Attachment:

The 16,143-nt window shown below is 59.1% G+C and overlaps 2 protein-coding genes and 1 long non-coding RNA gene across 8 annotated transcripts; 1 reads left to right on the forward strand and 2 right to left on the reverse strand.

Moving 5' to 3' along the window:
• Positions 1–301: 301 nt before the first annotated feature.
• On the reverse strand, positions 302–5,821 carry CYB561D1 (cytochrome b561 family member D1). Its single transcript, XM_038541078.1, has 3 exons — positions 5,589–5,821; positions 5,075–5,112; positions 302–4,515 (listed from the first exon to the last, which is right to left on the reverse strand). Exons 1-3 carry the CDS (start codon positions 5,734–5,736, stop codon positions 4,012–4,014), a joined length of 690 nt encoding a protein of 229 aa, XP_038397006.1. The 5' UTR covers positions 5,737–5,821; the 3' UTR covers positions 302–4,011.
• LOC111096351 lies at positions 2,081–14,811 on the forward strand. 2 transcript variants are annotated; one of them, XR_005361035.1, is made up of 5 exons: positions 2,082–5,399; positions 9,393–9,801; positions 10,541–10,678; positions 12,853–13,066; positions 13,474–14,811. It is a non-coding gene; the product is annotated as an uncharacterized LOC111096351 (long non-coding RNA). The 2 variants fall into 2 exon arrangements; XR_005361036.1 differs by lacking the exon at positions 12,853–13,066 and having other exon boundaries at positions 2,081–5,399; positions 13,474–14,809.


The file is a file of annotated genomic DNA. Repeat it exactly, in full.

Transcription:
The 16,143-nt window shown below is 59.1% G+C and overlaps 2 protein-coding genes and 1 long non-coding RNA gene across 8 annotated transcripts; 1 reads left to right on the forward strand and 2 right to left on the reverse strand.

Moving 5' to 3' along the window:
• Positions 1–301: 301 nt before the first annotated feature.
• On the reverse strand, positions 302–5,821 carry CYB561D1 (cytochrome b561 family member D1). Its single transcript, XM_038541078.1, has 3 exons — positions 5,589–5,821; positions 5,075–5,112; positions 302–4,515 (listed from the first exon to the last, which is right to left on the reverse strand). Exons 1-3 carry the CDS (start codon positions 5,734–5,736, stop codon positions 4,012–4,014), a joined length of 690 nt encoding a protein of 229 aa, XP_038397006.1. The 5' UTR covers positions 5,737–5,821; the 3' UTR covers positions 302–4,011.
• LOC111096351 lies at positions 2,081–14,811 on the forward strand. 2 transcript variants are annotated; one of them, XR_005361035.1, is made up of 5 exons: positions 2,082–5,399; positions 9,393–9,801; positions 10,541–10,678; positions 12,853–13,066; positions 13,474–14,811. It is a non-coding gene; the product is annotated as an uncharacterized LOC111096351 (long non-coding RNA). The 2 variants fall into 2 exon arrangements; XR_005361036.1 differs by lacking the exon at positions 12,853–13,066 and having other exon boundaries at positions 2,081–5,399; positions 13,474–14,809.